Author: Kyle Stark
“C’mon,” my friend said (fall of 2016), “you can’t tell me you didn’t feel anything.”
"I did feel something,” I said.
“Oh yeah? What’d you feel?”
I paused, “Honestly, I couldn’t tell ya.”
“Hell no. Did you of all people just ask me that?”
She laughed and paused.
I continued, “I honestly don’t know what to say. When it came down to it I just went…have you ever heard the quote that ‘it only takes 10 seconds of bravery to change the world’?”
“Well I don’t know if I got that right, but the point is, if you want to do something big, you have to choose, act, and whatever you do, don’t think.”
“Okay. But you still haven’t told me what you felt.”
It wasn’t real until the train started pulling out of the downtown Chicago Amtrak station. When I was at the local train platform, I knew what I was doing, where I was going, and even though the same platform I’d seen all my life was more extravagant than it ever had been before, there was still a fingernail of a thought in the very back of my mind telling me that it was just another trip to the city.
I refused to ask myself why. I ask myself now, but then, it was a mystery that I felt the normal excitement of being downtown at my fingertips as I reached for a cigarette, and stepped into the daily rush of downtown Chicago.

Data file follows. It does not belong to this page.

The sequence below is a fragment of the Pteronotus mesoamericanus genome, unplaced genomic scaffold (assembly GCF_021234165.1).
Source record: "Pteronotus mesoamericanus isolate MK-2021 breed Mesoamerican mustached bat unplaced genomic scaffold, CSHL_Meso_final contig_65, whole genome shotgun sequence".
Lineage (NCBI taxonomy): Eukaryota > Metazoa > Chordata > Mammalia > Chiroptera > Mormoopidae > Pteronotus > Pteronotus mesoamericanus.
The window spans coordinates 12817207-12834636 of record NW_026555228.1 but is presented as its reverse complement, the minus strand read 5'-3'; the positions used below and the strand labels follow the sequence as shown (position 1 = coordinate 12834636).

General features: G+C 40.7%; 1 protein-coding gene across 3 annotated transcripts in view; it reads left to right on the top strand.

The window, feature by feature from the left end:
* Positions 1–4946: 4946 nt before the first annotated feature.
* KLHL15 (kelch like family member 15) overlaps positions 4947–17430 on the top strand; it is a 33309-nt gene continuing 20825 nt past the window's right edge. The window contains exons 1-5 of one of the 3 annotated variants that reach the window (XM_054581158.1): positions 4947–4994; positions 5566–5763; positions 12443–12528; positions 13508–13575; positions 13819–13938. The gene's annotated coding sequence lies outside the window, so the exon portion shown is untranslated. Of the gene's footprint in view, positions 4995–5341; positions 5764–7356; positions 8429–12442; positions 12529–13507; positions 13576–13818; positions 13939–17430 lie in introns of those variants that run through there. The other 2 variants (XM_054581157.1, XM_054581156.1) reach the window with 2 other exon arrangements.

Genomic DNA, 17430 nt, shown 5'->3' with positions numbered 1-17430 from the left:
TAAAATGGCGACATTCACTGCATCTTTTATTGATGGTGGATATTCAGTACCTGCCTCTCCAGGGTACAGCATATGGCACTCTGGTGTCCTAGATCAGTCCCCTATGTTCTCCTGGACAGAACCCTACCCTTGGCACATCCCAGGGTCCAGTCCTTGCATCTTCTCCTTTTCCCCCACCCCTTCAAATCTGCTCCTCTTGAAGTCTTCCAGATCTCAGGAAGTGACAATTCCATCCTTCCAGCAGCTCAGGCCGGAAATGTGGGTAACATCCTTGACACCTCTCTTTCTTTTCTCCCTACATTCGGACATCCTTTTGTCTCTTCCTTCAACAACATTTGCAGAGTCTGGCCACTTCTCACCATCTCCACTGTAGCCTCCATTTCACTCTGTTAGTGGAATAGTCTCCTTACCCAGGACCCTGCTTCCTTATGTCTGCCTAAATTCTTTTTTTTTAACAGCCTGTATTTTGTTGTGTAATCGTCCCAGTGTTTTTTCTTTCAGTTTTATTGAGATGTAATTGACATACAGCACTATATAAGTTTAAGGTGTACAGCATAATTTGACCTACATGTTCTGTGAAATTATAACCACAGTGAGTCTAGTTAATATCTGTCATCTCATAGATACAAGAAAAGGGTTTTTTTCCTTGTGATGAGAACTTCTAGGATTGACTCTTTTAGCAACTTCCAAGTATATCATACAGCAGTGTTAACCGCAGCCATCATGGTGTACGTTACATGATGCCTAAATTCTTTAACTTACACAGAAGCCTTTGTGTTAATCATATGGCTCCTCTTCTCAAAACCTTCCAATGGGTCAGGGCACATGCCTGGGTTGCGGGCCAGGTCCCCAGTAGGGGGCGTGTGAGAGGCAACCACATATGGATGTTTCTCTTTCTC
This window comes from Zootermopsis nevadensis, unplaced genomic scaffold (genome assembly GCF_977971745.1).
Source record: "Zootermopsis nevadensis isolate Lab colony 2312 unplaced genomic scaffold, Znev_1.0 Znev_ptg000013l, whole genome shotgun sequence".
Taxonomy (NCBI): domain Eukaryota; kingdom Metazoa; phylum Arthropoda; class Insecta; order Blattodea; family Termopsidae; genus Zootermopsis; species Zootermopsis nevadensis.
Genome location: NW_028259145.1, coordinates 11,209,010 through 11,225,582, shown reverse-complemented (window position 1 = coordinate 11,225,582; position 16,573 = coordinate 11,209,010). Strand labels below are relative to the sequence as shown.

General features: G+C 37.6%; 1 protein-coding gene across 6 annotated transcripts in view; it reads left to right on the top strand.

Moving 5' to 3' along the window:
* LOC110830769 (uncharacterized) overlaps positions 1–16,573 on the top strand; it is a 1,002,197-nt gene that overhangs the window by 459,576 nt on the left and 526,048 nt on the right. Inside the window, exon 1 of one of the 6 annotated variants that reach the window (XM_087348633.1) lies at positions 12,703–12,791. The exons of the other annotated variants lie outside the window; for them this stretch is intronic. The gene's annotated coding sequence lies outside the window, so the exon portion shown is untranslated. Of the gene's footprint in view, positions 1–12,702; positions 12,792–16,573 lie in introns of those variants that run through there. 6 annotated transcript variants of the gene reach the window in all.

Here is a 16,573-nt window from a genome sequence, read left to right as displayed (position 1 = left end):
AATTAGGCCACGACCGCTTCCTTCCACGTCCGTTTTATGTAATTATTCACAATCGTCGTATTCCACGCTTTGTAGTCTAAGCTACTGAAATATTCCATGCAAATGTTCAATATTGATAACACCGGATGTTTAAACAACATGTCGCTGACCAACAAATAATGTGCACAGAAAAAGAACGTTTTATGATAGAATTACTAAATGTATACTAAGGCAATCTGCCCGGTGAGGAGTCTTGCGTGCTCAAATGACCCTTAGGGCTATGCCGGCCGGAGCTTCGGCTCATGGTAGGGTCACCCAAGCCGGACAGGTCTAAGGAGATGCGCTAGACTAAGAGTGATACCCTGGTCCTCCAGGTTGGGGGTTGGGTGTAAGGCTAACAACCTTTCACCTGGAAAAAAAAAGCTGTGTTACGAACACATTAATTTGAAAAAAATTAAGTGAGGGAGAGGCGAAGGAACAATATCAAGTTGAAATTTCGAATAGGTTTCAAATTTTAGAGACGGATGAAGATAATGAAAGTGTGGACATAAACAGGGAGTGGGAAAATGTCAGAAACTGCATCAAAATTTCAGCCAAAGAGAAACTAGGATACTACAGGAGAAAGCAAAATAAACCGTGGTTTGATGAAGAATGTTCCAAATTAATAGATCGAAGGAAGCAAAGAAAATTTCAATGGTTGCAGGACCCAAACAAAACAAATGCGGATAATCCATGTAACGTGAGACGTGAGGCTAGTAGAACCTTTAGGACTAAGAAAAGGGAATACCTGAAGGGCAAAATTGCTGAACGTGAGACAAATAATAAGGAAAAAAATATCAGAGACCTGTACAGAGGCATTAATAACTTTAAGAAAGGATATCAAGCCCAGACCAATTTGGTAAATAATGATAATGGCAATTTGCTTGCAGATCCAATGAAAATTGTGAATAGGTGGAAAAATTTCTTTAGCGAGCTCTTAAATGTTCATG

All Chicagoans, young and old, short and tall, slim and brimming are avid sprinters when it comes to crossing the street. One reason is that they have somewhere they urgently need to be, and the other is so they don’t get hit.
The Amtrak station was across the street, and the street was clear. Even when I checked in (myself and my backpack) and picked a seat, the reality of the situation hadn’t yet come to me.
I was just sitting there too. It was almost disappointing to not have any rising nerves to relish. I wanted tsunamis, and the Amtrak station only offered a food court. All my thoughts to myself; and there wasn’t really anybody I could talk to either.
There was a guy around my age sitting next to me that was on his way home to Carson City, Nevada (if I remember correctly, may have been Reno) but he was one-worded as hell. There was also an older man on his way to Vegas sitting in front of me but I couldn’t understand what the fuck he was saying. He seemed excited though. He was wearing a black button-down, dark blue jeans, black leather boots, gold chains, gold attitude, purple shades, white teeth, and a sharp, wide smile.
I told him I was on my way to California, and in his 2 minute response, I only gathered that he’d been married at least twice.
Where’s the fucking train?
Kyle Stark is a cultural fiction and travel writer from the Chicagoland area, and he has also spent time living in the Bay Area and the Pacific Northwest.
He published his first book “Five Stories and Nine Poems” on Amazon.com in November, 2016, also available to Kindle Unlimited Subscribers. He is currently studying the world of Islam. This includes Islamic history, faith, figures, culture, customs, government, law, society, as well as current political and social issues. See more from Kyle at www.kylestark.net.